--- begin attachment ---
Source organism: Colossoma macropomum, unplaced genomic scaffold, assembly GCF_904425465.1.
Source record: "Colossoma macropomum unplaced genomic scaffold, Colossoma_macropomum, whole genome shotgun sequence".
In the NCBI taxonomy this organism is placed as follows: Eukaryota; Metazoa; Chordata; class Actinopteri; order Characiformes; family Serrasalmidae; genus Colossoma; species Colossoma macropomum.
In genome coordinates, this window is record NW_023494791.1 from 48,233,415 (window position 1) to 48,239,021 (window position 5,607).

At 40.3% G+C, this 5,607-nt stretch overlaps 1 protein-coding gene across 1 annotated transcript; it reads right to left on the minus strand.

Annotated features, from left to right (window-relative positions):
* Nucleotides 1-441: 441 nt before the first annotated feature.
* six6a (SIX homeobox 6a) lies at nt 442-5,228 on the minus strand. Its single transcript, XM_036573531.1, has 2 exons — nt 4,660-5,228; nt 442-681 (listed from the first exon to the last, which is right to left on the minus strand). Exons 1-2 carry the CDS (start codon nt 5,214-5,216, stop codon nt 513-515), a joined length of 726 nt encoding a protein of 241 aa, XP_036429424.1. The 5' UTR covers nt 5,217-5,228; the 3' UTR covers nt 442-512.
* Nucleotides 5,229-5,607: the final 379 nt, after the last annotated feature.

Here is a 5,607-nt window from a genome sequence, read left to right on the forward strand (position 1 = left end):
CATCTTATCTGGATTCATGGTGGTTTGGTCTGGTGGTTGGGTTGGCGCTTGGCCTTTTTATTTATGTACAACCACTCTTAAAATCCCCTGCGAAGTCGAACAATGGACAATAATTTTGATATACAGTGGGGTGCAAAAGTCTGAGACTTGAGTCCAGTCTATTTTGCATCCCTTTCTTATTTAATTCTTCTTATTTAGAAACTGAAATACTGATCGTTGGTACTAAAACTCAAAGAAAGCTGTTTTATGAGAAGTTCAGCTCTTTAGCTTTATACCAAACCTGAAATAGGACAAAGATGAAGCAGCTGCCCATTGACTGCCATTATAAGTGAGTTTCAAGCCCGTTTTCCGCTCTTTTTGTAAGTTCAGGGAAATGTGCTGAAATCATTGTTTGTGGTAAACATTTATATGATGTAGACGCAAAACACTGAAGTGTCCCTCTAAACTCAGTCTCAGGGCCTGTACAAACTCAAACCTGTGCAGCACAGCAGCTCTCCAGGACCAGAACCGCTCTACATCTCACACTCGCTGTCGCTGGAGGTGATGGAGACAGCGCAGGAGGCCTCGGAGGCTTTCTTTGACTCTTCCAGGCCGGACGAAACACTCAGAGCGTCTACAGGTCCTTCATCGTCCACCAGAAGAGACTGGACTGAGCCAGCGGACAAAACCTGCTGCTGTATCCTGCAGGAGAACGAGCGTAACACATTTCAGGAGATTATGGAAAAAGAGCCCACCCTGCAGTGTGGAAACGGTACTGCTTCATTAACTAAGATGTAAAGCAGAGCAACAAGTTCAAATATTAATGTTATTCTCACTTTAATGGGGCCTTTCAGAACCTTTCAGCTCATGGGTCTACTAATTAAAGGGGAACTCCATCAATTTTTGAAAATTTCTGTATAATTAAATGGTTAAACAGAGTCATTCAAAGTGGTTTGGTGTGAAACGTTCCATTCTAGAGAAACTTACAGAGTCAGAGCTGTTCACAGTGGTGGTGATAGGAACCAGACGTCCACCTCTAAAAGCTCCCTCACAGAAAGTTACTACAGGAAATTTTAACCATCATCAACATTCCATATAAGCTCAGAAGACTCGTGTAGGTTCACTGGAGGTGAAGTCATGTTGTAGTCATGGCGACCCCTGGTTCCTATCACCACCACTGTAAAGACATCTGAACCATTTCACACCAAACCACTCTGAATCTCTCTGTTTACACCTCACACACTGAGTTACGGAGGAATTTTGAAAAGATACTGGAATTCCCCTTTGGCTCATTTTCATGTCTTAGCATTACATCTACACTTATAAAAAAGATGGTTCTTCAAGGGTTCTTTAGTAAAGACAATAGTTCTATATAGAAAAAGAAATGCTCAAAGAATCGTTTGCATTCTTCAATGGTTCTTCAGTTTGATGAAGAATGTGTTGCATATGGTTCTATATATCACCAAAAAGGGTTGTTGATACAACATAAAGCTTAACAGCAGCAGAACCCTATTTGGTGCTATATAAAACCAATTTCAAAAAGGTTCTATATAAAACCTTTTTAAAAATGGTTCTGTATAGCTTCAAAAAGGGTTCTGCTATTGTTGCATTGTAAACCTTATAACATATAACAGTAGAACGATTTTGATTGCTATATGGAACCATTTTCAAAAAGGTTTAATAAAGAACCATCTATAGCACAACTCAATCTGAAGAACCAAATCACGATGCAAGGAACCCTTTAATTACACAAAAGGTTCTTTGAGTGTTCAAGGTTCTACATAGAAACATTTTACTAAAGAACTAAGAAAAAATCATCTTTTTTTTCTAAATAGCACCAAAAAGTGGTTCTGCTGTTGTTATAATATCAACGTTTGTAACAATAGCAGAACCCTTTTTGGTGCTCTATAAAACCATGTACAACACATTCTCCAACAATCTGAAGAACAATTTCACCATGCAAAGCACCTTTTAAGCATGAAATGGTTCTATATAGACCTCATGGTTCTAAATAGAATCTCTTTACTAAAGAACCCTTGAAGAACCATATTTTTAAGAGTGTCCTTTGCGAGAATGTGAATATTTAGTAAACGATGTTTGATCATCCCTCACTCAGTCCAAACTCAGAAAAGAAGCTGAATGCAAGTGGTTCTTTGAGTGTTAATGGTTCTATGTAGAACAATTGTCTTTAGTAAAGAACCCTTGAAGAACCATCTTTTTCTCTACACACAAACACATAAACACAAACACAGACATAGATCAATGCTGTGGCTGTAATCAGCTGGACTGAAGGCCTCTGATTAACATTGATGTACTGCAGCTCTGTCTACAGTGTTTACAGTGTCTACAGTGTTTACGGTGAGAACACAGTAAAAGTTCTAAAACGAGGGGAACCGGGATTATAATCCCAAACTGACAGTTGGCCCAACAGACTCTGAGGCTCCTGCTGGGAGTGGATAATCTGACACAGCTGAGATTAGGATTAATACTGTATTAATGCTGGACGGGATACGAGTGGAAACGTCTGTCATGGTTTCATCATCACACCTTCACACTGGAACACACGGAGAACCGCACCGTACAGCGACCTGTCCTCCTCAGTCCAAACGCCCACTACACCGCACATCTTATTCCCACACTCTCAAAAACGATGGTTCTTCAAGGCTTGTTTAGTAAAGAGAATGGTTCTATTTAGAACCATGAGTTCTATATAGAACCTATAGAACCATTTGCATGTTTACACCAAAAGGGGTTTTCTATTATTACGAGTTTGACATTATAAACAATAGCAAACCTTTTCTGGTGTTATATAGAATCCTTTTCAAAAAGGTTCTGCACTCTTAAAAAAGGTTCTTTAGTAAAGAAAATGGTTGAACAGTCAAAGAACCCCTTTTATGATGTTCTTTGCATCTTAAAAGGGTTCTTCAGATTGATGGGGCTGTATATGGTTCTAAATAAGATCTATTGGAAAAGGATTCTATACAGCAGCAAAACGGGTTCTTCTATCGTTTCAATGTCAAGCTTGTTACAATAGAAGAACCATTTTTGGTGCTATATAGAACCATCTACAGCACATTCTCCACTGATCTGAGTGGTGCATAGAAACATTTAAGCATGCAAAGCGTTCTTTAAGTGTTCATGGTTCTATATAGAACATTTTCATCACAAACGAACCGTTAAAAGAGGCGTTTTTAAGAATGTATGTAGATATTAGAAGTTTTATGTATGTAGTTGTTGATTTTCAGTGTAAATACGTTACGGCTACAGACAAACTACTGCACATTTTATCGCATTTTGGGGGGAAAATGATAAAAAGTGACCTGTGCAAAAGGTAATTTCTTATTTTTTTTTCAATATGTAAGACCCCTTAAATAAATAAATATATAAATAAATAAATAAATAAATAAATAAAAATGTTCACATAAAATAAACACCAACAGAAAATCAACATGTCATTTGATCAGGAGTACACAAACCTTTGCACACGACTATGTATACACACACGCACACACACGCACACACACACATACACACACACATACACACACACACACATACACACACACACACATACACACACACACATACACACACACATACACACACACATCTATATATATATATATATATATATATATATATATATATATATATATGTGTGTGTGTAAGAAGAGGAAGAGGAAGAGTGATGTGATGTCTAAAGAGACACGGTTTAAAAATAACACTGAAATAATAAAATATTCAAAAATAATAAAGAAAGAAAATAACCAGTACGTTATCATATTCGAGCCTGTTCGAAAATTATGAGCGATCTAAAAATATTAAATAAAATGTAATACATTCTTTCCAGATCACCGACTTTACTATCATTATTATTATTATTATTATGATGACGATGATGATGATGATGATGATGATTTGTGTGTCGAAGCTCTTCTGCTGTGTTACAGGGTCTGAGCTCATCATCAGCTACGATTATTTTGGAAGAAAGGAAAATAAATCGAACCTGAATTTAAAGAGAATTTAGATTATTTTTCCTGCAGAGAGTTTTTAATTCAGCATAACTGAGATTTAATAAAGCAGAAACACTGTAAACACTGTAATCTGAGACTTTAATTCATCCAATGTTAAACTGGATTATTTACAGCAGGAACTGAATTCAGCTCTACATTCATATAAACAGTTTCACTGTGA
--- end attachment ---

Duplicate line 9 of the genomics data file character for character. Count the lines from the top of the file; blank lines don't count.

* Nucleotides 5,229-5,607: the final 379 nt, after the last annotated feature.